Hoeper MM, Granton J. 2011. Intensive care unit management of patients with severe pulmonary hypertension and right heart failure. Am J Respir Crit Care Med. 184(10):1114-1124.
Klinzing S, Simon M, Reinhart K, Bredle DL, Meier-Hellmann A. 2003. High-dose vasopressin is not superior to norepinephrine in septic shock. Crit Care Med. 31(11):2646-2650.
Konstam MA, Kiernan MS, Bernstein D, Bozkurt B, Jacob M, Kapur NK, Kociol RD, Lewis EF, Mehra MR, Pagani FD, et al. 2018. Evaluation and Management of Right-Sided Heart Failure: A Scientific Statement From the American Heart Association. Circulation. 137(20):e578-e622.
Lindberg L, Olsson AK, Jogi P, Jonmarker C. 2002. How common is severe pulmonary hypertension after pediatric cardiac surgery? J Thorac Cardiovasc Surg. 123(6):1155-1163.
Lowe BS, Therrien J, Ionescu-Ittu R, Pilote L, Martucci G, Marelli AJ. 2011. Diagnosis of pulmonary hypertension in the congenital heart disease adult population impact on outcomes. J Am Coll Cardiol. 58(5):538-546.
Medel J, Boccara G, Van de Steen E, Bertrand M, Godet G, Coriat P. 2001. Terlipressin for treating intraoperative hypotension: can it unmask myocardial ischemia? Anesth Analg. 93(1):53-55, TOC.
Miller OI, Tang SF, Keech A, Pigott NB, Beller E, Celermajer DS. 2000. Inhaled nitric oxide and prevention of pulmonary hypertension after congenital heart surgery: a randomised double-blind study. Lancet. 356(9240):1464-1469.
Mohamed A, Nasef N, Shah V, McNamara PJ. 2014. Vasopressin as a rescue therapy for refractory pulmonary hypertension in neonates: case series. Pediatr Crit Care Med. 15(2):148-154.
Mullens W, Abrahams Z, Francis GS, Skouri HN, Starling RC, Young JB, Taylor DO, Tang WH. 2008. Sodium nitroprusside for advanced low-output heart failure. J Am Coll Cardiol. 52(3):200-207.
Olsson KM, Halank M, Egenlauf B, Fistera D, Gall H, Kaehler C, Kortmann K, Kramm T, Lichtblau M, Marra AM, et al. 2018. Decompensated right heart failure, intensive care and perioperative management in patients with pulmonary hypertension: Updated recommendations from the Cologne Consensus Conference 2018. Int J Cardiol. 272S:46-52.
Ortoleva J, Shapeton A, Vanneman M, Dalia AA. 2020. Vasoplegia During Cardiopulmonary Bypass: Current Literature and Rescue Therapy Options. J Cardiothorac Vasc Anesth. 34(10):2766-2775.
Panchal AR, Berg KM, Hirsch KG, Kudenchuk PJ, Del Rios M, Cabanas JG, Link MS, Kurz MC, Chan PS, Morley PT, et al. 2019. 2019 American Heart Association Focused Update on Advanced Cardiovascular Life Support: Use of Advanced Airways, Vasopressors, and Extracorporeal Cardiopulmonary Resuscitation During Cardiac Arrest: An Update to the American Heart Association Guidelines for Cardiopulmonary Resuscitation and Emergency Cardiovascular Care. Circulation. 140(24):e881-e894.
Price LC, Wort SJ, Finney SJ, Marino PS, Brett SJ. 2010. Pulmonary vascular and right ventricular dysfunction in adult critical care: current and emerging options for management: a systematic literature review. Crit Care. 14(5):R169.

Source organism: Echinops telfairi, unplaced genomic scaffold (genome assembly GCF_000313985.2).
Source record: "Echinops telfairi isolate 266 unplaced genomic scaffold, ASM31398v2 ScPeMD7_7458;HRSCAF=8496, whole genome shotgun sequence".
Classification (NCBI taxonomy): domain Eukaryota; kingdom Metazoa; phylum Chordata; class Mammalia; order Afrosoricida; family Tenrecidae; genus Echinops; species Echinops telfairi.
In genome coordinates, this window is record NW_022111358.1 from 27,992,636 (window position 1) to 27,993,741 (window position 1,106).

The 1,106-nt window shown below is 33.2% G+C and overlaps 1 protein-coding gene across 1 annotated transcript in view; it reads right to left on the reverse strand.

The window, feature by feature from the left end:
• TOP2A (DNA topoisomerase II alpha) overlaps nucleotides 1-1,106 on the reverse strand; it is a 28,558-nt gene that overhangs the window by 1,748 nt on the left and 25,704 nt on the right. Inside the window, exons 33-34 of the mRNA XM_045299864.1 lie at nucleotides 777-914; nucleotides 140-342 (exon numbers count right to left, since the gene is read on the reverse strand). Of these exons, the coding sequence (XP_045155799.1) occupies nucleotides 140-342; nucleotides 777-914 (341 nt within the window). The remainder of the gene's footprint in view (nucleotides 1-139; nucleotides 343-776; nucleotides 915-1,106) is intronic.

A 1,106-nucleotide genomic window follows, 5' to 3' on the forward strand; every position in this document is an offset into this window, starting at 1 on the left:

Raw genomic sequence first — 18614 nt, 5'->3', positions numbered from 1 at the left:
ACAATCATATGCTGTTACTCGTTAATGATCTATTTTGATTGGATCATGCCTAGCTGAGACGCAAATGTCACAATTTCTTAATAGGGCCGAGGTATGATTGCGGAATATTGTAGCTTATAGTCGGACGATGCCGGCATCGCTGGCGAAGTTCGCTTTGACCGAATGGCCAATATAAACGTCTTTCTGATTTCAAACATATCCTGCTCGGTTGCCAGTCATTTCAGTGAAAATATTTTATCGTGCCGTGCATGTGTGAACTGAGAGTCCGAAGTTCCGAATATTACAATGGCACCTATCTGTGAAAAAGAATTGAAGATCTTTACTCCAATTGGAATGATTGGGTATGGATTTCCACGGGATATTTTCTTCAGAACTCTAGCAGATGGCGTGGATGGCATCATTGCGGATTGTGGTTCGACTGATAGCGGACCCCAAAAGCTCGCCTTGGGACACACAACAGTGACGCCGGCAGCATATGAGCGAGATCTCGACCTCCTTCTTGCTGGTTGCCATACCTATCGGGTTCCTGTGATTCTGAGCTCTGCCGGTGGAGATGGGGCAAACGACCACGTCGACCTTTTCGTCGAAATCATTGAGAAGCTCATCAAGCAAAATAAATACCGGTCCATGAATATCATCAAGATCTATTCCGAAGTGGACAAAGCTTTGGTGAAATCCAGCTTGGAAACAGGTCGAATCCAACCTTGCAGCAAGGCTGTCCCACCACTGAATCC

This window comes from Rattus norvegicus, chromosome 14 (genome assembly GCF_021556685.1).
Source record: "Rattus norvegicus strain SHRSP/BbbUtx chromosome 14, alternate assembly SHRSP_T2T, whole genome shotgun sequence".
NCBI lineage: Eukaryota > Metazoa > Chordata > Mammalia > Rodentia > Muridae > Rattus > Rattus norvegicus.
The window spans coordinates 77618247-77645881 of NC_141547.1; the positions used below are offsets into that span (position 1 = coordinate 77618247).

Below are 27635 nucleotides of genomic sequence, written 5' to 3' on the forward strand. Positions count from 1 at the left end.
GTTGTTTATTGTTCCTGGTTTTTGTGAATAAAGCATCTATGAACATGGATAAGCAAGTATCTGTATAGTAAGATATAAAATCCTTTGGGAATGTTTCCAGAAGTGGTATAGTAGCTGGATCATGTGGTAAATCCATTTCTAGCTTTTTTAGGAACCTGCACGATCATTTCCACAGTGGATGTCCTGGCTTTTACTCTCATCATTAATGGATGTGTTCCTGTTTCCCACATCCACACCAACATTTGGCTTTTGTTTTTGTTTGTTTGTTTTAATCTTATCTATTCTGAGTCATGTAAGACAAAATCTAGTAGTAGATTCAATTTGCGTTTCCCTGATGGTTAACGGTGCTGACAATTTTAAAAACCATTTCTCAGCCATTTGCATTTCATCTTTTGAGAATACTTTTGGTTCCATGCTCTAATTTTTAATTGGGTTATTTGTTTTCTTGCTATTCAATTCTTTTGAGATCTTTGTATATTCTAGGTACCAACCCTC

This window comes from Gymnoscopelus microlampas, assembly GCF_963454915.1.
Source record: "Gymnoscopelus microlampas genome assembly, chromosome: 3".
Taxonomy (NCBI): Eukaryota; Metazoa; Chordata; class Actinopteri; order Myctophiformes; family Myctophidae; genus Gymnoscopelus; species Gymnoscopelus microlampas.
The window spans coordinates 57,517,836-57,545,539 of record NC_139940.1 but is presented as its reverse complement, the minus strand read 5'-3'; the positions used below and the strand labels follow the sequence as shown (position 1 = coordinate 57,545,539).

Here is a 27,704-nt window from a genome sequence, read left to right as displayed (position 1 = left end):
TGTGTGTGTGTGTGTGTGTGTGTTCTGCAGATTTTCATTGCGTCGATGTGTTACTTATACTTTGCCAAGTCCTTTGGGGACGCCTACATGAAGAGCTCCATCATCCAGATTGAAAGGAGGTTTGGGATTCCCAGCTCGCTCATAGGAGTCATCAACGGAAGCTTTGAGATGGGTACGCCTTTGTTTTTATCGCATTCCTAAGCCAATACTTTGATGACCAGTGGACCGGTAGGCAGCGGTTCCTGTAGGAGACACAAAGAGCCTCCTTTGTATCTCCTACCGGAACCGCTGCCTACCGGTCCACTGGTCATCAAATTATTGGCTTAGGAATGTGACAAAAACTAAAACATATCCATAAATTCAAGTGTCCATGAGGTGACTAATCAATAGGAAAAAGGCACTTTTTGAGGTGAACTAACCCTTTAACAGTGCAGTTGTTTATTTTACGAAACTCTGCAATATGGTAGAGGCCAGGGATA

Scheurer MA, Bradley SM, Atz AM. 2005. Vasopressin to attenuate pulmonary hypertension and improve systemic blood pressure after correction of obstructed total anomalous pulmonary venous return. J Thorac Cardiovasc Surg. 129(2):464-466.
Siehr SL, Feinstein JA, Yang W, Peng LF, Ogawa MT, Ramamoorthy C. 2016. Hemodynamic Effects of Phenylephrine, Vasopressin, and Epinephrine in Children With Pulmonary Hypertension: A Pilot Study. Pediatr Crit Care Med. 17(5):428-437.
Singer M, Deutschman CS, Seymour CW, Shankar-Hari M, Annane D, Bauer M, Bellomo R, Bernard GR, Chiche JD, Coopersmith CM, et al. 2016. The Third International Consensus Definitions for Sepsis and Septic Shock (Sepsis-3). JAMA. 315(8):801-810.
Smilowitz NR, Armanious A, Bangalore S, Ramakrishna H, Berger JS. 2019. Cardiovascular Outcomes of Patients With Pulmonary Hypertension Undergoing Noncardiac Surgery. Am J Cardiol. 123(9):1532-1537.
Sommer RJ, Hijazi ZM, Rhodes JF, Jr. 2008. Pathophysiology of congenital heart disease in the adult: part I: Shunt lesions. Circulation. 117(8):1090-1099.
Treschan TA, Peters J. 2006. The vasopressin system: physiology and clinical strategies. Anesthesiology. 105(3):599-612; quiz 639-540.
van Riel AC, Schuuring MJ, van Hessen ID, Zwinderman AH, Cozijnsen L, Reichert CL, Hoorntje JC, Wagenaar LJ, Post MC, van Dijk AP, et al. 2014. Contemporary prevalence of pulmonary arterial hypertension in adult congenital heart disease following the updated clinical classification. Int J Cardiol. 174(2):299-305.
How to Cite
Author Disclosure & Copyright Transfer Agreement
In order to publish the original work of another person(s), The Heart Surgery Forum® must receive an acknowledgment of the Author Agreement and Copyright Transfer Statement transferring to Forum Multimedia Publishing, L.L.C., a subsidiary of Carden Jennings Publishing Co., Ltd. the exclusive rights to print and distribute the author(s) work in all media forms. Failure to check Copyright Transfer agreement box below will delay publication of the manuscript.